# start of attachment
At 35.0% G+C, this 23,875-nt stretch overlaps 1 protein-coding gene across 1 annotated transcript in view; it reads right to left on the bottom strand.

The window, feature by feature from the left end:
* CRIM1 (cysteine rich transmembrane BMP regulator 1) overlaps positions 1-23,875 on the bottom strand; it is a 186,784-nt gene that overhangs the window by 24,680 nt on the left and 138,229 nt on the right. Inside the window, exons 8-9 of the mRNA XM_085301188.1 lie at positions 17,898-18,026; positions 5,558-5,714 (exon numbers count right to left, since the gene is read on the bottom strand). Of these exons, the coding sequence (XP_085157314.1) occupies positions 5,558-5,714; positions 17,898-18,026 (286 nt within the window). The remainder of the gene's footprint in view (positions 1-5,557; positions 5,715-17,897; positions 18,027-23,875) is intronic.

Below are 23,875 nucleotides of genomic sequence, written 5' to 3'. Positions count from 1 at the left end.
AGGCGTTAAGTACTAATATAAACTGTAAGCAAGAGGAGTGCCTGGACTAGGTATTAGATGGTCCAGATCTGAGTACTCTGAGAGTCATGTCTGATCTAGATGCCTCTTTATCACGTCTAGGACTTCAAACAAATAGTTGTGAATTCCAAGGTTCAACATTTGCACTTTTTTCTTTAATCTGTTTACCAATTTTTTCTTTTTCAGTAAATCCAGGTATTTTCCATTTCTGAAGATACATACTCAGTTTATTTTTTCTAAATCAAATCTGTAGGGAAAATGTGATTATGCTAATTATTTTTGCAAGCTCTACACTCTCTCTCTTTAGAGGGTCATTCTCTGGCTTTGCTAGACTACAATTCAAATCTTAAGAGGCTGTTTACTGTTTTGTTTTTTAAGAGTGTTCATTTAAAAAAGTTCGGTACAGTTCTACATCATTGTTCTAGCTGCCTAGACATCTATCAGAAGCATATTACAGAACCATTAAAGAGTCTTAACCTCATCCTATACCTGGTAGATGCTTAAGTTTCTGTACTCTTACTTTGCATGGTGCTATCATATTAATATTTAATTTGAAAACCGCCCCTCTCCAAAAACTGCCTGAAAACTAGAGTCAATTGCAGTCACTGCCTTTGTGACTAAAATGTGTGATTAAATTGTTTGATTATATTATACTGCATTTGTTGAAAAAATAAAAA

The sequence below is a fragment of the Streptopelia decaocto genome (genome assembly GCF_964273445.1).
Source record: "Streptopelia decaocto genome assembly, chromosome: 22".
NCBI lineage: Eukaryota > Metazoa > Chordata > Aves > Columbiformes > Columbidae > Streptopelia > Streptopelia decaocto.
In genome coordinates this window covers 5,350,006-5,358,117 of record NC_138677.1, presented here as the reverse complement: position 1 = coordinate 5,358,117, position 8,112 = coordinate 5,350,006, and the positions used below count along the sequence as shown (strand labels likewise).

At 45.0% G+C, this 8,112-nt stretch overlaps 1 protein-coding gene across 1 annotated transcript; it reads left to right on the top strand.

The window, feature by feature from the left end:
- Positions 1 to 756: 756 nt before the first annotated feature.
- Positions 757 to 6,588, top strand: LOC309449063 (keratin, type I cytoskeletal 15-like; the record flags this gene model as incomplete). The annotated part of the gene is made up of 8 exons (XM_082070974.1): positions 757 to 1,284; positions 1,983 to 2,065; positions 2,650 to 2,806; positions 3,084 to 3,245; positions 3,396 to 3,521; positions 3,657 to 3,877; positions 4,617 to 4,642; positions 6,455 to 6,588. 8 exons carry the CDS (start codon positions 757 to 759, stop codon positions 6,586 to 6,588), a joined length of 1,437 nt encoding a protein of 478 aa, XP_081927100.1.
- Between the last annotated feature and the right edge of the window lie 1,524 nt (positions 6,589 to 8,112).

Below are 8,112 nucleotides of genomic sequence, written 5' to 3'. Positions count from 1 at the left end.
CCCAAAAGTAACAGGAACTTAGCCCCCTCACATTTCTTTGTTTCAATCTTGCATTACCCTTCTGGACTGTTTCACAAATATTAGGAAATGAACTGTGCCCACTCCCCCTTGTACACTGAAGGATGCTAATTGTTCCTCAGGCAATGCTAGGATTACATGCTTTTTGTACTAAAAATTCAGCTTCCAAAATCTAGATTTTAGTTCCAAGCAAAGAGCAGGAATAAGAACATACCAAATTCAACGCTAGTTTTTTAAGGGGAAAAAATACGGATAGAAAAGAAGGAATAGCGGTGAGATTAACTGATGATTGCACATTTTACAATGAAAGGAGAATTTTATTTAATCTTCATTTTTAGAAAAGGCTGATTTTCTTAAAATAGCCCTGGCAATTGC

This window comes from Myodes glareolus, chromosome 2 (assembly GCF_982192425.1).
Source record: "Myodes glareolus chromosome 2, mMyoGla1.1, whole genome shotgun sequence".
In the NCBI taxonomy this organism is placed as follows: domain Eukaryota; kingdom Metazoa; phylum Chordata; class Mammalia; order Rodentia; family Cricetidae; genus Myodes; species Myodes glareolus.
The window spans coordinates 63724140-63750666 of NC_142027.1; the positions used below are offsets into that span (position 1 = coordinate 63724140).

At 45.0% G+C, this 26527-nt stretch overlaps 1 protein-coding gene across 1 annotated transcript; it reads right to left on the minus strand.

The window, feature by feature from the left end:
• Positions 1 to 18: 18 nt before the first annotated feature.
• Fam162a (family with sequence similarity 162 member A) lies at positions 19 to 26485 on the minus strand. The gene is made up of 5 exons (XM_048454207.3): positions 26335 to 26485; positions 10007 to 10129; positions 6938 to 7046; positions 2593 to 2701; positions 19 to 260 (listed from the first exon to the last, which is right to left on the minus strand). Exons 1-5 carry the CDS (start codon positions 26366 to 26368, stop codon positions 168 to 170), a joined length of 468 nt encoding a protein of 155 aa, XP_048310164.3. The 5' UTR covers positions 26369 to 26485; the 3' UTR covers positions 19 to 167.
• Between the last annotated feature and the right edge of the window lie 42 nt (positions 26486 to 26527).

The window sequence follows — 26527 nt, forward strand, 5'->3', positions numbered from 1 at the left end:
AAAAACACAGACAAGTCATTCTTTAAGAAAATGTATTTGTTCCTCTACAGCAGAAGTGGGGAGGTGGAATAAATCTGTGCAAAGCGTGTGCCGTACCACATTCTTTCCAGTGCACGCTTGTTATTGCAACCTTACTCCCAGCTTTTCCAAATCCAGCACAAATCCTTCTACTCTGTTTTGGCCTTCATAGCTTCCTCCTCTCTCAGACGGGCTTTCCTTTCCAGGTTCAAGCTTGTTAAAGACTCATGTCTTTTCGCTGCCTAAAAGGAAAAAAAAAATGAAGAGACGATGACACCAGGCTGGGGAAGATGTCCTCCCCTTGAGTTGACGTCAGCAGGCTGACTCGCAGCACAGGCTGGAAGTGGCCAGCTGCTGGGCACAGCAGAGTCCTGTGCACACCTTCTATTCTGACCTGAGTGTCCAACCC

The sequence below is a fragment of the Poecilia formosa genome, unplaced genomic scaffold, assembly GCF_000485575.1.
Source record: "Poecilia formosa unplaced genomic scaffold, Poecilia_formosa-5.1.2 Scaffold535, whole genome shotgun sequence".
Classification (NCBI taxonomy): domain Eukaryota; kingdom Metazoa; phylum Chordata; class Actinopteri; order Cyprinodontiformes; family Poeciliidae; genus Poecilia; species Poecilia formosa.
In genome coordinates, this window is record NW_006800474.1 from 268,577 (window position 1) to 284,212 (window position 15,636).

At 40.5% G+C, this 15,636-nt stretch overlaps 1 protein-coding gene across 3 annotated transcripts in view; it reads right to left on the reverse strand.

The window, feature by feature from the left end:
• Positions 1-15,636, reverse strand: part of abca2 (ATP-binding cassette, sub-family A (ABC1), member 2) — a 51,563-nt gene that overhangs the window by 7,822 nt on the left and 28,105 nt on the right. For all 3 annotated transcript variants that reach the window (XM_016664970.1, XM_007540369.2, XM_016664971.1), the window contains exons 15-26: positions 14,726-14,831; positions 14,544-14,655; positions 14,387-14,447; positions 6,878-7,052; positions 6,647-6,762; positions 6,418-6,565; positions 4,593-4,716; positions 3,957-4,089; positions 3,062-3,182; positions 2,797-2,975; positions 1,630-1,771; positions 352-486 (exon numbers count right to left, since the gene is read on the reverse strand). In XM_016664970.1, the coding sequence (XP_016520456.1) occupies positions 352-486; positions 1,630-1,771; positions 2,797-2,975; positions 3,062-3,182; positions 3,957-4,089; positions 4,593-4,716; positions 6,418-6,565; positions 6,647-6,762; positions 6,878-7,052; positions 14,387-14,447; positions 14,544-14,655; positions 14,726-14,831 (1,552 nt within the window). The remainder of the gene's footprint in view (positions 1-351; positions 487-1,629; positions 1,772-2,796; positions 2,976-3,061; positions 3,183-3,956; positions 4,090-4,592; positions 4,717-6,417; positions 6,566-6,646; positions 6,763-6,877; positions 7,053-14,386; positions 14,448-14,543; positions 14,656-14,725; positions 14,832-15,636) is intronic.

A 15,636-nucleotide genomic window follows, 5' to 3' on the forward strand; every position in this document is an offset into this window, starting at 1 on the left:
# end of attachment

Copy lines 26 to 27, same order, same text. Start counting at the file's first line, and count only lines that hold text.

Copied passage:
The window sequence follows — 26527 nt, forward strand, 5'->3', positions numbered from 1 at the left end:
AAAAACACAGACAAGTCATTCTTTAAGAAAATGTATTTGTTCCTCTACAGCAGAAGTGGGGAGGTGGAATAAATCTGTGCAAAGCGTGTGCCGTACCACATTCTTTCCAGTGCACGCTTGTTATTGCAACCTTACTCCCAGCTTTTCCAAATCCAGCACAAATCCTTCTACTCTGTTTTGGCCTTCATAGCTTCCTCCTCTCTCAGACGGGCTTTCCTTTCCAGGTTCAAGCTTGTTAAAGACTCATGTCTTTTCGCTGCCTAAAAGGAAAAAAAAAATGAAGAGACGATGACACCAGGCTGGGGAAGATGTCCTCCCCTTGAGTTGACGTCAGCAGGCTGACTCGCAGCACAGGCTGGAAGTGGCCAGCTGCTGGGCACAGCAGAGTCCTGTGCACACCTTCTATTCTGACCTGAGTGTCCAACCC